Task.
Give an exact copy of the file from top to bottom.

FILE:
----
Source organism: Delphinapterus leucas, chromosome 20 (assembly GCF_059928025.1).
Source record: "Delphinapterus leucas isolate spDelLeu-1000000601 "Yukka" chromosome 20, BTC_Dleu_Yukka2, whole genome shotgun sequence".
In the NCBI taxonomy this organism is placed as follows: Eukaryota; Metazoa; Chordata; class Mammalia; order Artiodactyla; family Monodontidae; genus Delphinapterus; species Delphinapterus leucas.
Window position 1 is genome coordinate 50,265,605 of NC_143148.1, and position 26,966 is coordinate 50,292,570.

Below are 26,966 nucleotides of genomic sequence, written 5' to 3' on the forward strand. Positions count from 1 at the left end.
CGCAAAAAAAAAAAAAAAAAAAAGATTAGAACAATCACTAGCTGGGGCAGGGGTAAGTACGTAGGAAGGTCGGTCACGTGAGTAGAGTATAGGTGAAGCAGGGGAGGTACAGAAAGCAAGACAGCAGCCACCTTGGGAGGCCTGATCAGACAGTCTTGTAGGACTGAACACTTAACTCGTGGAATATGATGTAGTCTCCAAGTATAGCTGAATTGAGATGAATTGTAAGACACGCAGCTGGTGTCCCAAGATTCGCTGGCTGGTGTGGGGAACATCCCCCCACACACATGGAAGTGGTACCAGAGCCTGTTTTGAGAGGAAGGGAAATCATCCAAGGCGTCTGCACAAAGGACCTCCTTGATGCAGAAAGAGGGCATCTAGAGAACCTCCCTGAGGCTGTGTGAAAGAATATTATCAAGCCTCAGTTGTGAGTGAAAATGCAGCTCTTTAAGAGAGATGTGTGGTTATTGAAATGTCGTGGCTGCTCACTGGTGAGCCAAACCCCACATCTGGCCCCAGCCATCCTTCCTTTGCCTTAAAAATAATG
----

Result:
Source organism: Delphinapterus leucas, chromosome 20 (assembly GCF_059928025.1).
Source record: "Delphinapterus leucas isolate spDelLeu-1000000601 "Yukka" chromosome 20, BTC_Dleu_Yukka2, whole genome shotgun sequence".
In the NCBI taxonomy this organism is placed as follows: Eukaryota; Metazoa; Chordata; class Mammalia; order Artiodactyla; family Monodontidae; genus Delphinapterus; species Delphinapterus leucas.
Window position 1 is genome coordinate 50,265,605 of NC_143148.1, and position 26,966 is coordinate 50,292,570.

Below are 26,966 nucleotides of genomic sequence, written 5' to 3' on the forward strand. Positions count from 1 at the left end.
CGCAAAAAAAAAAAAAAAAAAAAGATTAGAACAATCACTAGCTGGGGCAGGGGTAAGTACGTAGGAAGGTCGGTCACGTGAGTAGAGTATAGGTGAAGCAGGGGAGGTACAGAAAGCAAGACAGCAGCCACCTTGGGAGGCCTGATCAGACAGTCTTGTAGGACTGAACACTTAACTCGTGGAATATGATGTAGTCTCCAAGTATAGCTGAATTGAGATGAATTGTAAGACACGCAGCTGGTGTCCCAAGATTCGCTGGCTGGTGTGGGGAACATCCCCCCACACACATGGAAGTGGTACCAGAGCCTGTTTTGAGAGGAAGGGAAATCATCCAAGGCGTCTGCACAAAGGACCTCCTTGATGCAGAAAGAGGGCATCTAGAGAACCTCCCTGAGGCTGTGTGAAAGAATATTATCAAGCCTCAGTTGTGAGTGAAAATGCAGCTCTTTAAGAGAGATGTGTGGTTATTGAAATGTCGTGGCTGCTCACTGGTGAGCCAAACCCCACATCTGGCCCCAGCCATCCTTCCTTTGCCTTAAAAATAATG